The North Korean government threatened to cancel the impending summit between President Donald Trump and Kim Jong Un over ongoing joint military drills involving South Korea and the US, the Seoul-based Yonhap News Agency reports.
The North Korean government threatened to cancel the impending summit between President Donald Trump and Kim Jong Un over ongoing joint military drills involving South Korea and the US, the Seoul-based Yonhap News Agency reported Tuesday.
According to the report, North Korea's state-run news agency claimed the military exercises amounted to a rehearsal for an invasion, which has been a common complaint from the rogue state when such drills have occurred in the past.
Kim's government warned the US will "have to undertake careful deliberations about the fate of the planned North Korea-US summit in light of this provocative military ruckus."
North Korea also on Wednesday reportedly canceled a planned summit with South Korea because of the drills, known as Max Thunder.
Max Thunder began on May 11 and was set to last for two weeks. The military exercise occurs annually and involves US and South Korean aircraft and roughly 1,500 Air Force personnel.
The US Department of Defense hinted it wouldn't back down on conducting the exercises.
"While we will not discuss specifics, the defensive nature of these combined exercises has been clear for many decades and has not changed," said Col. Rob Manning, a DoD spokesman, in a statement.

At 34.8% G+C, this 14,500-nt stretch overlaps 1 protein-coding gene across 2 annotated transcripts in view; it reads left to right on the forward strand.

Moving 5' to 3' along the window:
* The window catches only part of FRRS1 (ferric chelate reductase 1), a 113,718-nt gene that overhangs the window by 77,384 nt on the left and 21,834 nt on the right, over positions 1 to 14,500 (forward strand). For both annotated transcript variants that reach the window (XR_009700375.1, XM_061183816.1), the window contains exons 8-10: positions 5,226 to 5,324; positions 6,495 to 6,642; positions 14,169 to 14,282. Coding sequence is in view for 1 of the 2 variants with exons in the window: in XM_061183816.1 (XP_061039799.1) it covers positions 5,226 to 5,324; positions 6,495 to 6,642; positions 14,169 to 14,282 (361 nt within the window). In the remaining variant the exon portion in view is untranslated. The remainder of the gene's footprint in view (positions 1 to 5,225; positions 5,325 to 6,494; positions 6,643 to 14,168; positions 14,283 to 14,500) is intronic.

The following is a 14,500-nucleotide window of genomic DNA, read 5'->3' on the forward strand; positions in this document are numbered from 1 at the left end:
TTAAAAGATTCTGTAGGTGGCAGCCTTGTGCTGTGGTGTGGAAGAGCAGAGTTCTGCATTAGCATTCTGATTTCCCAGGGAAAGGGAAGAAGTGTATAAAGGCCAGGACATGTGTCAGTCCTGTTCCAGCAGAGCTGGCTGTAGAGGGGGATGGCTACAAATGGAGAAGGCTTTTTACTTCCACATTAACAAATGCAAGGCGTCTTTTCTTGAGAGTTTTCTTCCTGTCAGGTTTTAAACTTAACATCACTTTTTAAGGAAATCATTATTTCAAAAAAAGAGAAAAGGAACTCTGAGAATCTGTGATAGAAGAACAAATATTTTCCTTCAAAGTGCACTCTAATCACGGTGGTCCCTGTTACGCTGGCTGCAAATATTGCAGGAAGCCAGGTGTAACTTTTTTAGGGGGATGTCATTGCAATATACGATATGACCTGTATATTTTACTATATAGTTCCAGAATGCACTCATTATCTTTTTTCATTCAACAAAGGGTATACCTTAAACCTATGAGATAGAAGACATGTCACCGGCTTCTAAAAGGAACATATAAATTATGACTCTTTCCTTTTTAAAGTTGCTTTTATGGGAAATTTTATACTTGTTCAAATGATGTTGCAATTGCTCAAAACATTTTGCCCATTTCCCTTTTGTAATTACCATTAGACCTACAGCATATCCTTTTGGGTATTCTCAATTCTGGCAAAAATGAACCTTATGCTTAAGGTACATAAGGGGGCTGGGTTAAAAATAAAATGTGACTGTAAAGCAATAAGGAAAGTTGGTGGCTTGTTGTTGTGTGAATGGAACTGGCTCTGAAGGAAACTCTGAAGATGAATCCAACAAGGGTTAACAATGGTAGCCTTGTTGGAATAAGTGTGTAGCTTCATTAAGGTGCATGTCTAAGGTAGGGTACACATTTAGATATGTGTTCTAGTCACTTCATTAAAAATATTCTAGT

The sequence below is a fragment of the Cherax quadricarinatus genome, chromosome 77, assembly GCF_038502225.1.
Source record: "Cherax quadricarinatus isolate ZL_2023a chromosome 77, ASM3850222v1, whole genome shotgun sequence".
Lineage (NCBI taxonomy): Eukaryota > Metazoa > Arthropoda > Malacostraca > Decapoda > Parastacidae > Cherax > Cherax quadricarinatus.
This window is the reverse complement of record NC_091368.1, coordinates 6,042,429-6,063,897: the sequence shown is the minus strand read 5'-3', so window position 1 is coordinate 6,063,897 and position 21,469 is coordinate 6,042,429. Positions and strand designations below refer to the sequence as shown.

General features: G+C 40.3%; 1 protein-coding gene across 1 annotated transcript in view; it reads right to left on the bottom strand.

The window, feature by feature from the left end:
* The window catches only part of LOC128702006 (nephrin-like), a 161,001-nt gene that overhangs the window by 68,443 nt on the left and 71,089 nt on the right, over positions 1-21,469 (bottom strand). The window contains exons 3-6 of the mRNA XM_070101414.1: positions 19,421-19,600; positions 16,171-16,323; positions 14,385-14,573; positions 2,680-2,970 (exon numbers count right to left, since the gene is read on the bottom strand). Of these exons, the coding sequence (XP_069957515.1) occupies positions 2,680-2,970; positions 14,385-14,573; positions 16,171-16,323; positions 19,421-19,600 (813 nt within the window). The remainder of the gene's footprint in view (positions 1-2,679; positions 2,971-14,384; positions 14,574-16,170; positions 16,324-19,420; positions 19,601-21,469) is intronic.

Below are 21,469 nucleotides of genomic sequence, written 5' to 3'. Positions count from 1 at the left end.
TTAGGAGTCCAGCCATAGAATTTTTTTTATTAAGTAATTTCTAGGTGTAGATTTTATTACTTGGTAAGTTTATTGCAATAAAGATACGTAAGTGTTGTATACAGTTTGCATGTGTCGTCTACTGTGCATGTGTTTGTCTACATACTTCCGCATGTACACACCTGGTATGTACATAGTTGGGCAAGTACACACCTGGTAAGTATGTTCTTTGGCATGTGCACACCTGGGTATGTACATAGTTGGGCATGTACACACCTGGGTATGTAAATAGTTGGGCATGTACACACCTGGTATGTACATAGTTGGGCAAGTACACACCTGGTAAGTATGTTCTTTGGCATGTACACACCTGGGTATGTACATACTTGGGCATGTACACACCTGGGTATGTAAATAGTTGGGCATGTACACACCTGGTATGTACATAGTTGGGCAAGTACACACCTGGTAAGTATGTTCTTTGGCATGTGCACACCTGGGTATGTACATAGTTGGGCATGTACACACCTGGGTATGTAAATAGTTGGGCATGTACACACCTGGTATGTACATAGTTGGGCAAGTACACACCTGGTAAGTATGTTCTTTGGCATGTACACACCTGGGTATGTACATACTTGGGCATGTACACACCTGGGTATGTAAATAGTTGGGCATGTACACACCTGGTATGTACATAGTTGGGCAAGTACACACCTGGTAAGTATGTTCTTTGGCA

The State Department was seemingly surprised by North Korea's apparent threat to cancel the summit.
"We have no information on that," spokeswoman Heather Nauert said. "Let's not get ahead of ourselves. We need to verify it."
Meanwhile, the White House said it's "aware" of the reports on North Korea's alleged threats, adding, "The United States will look at what North Korea has said independently, and continue to coordinate closely with our allies."
Trump's summit with Kim, planned to focus on the denuclearization of the Korean Peninsula, is tentatively set for June 12 in Singapore.
In 2017, North Korea conducted a series of long-range missile tests, leading to a war of words between Trump and Kim. The tests also led the international community to issue harsh economic sanctions against Kim's regime.
But North Korea shifted its tone and behavior in 2018, rekindling relations with South Korea and opening up the possibility for dialogue with the US.
Kim and South Korean President Moon Jae-in held a historic summit in late April in which they pledged to work toward ridding the Korean Peninsula of nukes and the formal cessation of the Korean War. The conflict has technically been ongoing since the fighting stopped via an armistice in 1953.
The summit's cancellation would represent a major blow to Trump's foreign-policy agenda.